Saturday, 21 May 2016

Getting Away

I feel like we've been away a lot recently. There was a time when going away was so easy. I could decide on the spur of the moment to go somewhere, pack a small bag of essentials and just go. Then we had kids and going away suddenly required military planning and an overnight stay required so much stuff that the car looked like we were heading off for several months. Then the kids got bigger and spontaneity and small bags came back into our lives again. Now we're back to military planning and enough luggage to equip a small village.

We've had a number of trips away that have been difficult in some way or even downright disastrous! Accommodation, we have learnt, can make or break a holiday or trip away. As time goes on, I've become more comfortable with checking out what we're booking and ensuring that we get what we need. Here are some of the things we have learnt to do...

1. For basic overnight stops, to break a journey or be in the right place for an early morning start, we have found nothing to beat Premier Inn. You can book online and choose an accessible room. Having said that, an accessible room might have a wet room or a shower over bath and the only way to know, is to ring before booking. I generally do the online search and then ring the intended hotel to check that they have wet rooms. It's always a 0845 number but there's a website called 'SayNoTo0870' where you can put the number in and it usually gives you a normal, local number to ring instead. So I ring and then, if they have wet rooms, I book and then ring them back with the reservation number and get a wet room allocated. We did once try this process with Travelodge but it didn't work out anywhere near as well and we certainly won't be trying that again.

2. For a week or more holiday, it is worth paying more for good quality accommodation. Last October, we went to Cardiff and stayed in a cottage in Porthcawl. It was not accessible, though advertised as okay for people with restricted mobility (just not wheelchairs). It was a nightmare! The bathroom was impossible! The bath had its own mobility issues and felt like it was going to collapse. There was nothing to hold onto, no grab rails, nothing. The toilet was low down and the seat was loose. The beds were very low and had a thick wooden surround which made it very difficult to get out of bed. I just thought, "Never again!" We're going back to Cardiff again this year for Josh's graduation but this time, we're booking a wheelchair accessible city centre apartment and paying a lot more for it.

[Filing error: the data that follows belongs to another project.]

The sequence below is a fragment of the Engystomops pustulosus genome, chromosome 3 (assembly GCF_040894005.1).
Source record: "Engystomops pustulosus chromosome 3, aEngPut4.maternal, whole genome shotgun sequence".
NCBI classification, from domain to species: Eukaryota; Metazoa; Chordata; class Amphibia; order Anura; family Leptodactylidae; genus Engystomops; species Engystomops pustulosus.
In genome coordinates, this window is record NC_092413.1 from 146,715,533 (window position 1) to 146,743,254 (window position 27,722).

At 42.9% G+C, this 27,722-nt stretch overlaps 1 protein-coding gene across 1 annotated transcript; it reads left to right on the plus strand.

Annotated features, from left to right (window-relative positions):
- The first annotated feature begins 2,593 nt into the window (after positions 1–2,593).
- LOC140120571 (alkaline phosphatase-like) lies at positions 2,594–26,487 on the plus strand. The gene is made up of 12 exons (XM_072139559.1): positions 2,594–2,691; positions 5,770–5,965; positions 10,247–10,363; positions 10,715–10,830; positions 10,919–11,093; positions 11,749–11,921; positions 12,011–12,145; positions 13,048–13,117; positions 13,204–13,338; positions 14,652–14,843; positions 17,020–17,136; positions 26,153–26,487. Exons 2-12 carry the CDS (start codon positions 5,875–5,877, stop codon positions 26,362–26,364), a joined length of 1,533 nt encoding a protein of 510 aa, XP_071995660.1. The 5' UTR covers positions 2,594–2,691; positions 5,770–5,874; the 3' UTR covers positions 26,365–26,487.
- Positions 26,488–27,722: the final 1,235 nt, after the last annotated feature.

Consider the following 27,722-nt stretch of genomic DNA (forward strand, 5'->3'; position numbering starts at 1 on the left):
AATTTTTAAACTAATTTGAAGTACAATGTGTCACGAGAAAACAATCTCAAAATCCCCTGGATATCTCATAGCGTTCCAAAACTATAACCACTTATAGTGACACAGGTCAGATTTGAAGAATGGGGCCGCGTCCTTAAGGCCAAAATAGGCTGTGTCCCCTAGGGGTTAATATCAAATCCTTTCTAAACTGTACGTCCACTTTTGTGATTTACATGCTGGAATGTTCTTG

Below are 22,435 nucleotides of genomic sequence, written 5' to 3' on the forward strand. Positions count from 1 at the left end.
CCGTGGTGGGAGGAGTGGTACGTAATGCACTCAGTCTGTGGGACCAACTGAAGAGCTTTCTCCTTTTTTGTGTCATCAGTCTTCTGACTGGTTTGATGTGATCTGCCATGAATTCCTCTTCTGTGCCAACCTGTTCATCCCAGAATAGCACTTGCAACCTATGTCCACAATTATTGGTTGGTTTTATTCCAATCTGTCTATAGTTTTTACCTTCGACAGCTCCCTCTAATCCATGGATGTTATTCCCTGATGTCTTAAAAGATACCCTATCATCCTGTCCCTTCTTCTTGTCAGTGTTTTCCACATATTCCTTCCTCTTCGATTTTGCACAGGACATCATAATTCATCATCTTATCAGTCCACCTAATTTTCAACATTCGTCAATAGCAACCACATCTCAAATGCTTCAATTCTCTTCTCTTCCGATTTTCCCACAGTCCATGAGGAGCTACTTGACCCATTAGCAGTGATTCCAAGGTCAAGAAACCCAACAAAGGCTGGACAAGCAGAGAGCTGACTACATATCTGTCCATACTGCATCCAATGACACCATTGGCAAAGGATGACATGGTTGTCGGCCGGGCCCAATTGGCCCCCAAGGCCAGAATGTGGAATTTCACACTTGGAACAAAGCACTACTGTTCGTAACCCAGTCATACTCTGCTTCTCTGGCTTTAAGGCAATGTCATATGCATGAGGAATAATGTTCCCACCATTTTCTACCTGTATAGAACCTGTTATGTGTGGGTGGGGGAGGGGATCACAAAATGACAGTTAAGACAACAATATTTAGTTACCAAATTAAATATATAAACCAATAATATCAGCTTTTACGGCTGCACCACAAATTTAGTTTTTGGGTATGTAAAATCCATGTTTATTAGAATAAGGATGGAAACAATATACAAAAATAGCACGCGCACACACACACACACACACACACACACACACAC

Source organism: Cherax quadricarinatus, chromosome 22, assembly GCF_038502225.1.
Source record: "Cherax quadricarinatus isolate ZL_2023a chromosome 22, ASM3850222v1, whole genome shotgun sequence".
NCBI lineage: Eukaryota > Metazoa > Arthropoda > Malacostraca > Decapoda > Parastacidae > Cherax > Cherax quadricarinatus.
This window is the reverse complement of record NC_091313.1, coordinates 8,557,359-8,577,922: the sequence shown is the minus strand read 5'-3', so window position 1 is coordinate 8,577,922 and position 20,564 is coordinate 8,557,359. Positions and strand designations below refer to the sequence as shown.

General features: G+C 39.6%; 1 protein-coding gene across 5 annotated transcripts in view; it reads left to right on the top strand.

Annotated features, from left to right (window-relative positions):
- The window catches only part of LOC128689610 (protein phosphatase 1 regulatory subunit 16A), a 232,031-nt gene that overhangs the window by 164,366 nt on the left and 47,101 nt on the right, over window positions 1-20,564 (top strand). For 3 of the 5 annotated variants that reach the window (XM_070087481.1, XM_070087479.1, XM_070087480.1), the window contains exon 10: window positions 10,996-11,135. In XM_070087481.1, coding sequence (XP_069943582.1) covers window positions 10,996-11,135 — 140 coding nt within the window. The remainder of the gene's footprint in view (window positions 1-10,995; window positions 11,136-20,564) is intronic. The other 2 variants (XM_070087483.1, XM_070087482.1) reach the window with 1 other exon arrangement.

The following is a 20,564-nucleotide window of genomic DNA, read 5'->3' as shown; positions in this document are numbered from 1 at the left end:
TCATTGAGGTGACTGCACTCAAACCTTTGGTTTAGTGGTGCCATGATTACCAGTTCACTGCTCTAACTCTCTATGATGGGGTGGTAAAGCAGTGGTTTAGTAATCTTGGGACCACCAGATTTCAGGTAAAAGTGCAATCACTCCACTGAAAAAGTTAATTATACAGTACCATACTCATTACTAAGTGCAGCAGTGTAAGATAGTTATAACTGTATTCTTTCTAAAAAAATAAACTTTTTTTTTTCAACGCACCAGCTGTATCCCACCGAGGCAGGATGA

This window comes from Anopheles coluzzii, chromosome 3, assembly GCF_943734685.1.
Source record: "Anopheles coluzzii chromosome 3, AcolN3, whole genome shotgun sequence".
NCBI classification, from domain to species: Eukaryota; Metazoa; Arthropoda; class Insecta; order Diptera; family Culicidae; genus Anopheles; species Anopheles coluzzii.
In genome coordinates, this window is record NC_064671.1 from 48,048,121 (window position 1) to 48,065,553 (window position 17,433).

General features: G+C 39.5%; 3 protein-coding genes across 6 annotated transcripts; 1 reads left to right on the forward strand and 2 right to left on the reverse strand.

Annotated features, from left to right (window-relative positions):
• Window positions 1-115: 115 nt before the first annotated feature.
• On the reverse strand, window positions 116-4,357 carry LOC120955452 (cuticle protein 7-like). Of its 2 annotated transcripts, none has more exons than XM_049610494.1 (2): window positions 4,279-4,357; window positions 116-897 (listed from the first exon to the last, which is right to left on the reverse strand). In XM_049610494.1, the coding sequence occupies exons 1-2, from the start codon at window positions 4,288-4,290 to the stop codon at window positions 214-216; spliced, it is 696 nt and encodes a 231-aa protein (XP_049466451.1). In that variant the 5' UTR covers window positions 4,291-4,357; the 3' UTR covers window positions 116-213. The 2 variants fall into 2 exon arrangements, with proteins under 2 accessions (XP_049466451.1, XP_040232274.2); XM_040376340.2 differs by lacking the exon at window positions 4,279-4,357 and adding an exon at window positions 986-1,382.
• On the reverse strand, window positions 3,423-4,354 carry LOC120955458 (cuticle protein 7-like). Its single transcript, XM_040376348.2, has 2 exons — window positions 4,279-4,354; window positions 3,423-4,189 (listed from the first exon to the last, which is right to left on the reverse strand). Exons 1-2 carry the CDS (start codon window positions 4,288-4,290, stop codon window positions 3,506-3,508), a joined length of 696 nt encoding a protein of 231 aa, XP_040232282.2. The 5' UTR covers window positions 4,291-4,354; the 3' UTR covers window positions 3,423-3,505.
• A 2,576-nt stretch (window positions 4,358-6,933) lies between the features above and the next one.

3. Check out restaurants, pubs, town centres, etc before leaving home. It all goes back to the military planning thing again. A good example was Stavanger in Norway. Before we went, I had looked it up online and found out which places were good for wheelchair access. As a result of what I read, we took my freewheel (which we hadn't planned to take) and boy, did we need it?!?! Both locally and on holiday, we have had occasions where we have attempted to eat in pubs and restaurants which had steps and no accessible loo. Fortunately, we always manage but it makes it less enjoyable, so now we tend to ring in advance and check.

4. It's easy to run out of medication, medical equipment, etc whilst away. Now, I try to organise these well in advance and I always take more than I should need. Yes, it does mean taking a case full of Tenas and catheters, as well as all the associated wipes, bags and protective mats, but that is much better than running out and not being able to empty or having to buy expensive replacements whilst away.

I like going away, especially for a weekend. It's nice to go to events or see towns that I've not seen before. It's lovely if those visits work out well and you end up feeling totally normal and relaxed. It's really not nice though, if you can get to places and you end up feeling like an inconvenience and in the way. Do other disabled people plan really carefully? Is there a way of bringing back that spontaneity and just deciding to go somewhere? How do others find short breaks and holidays?

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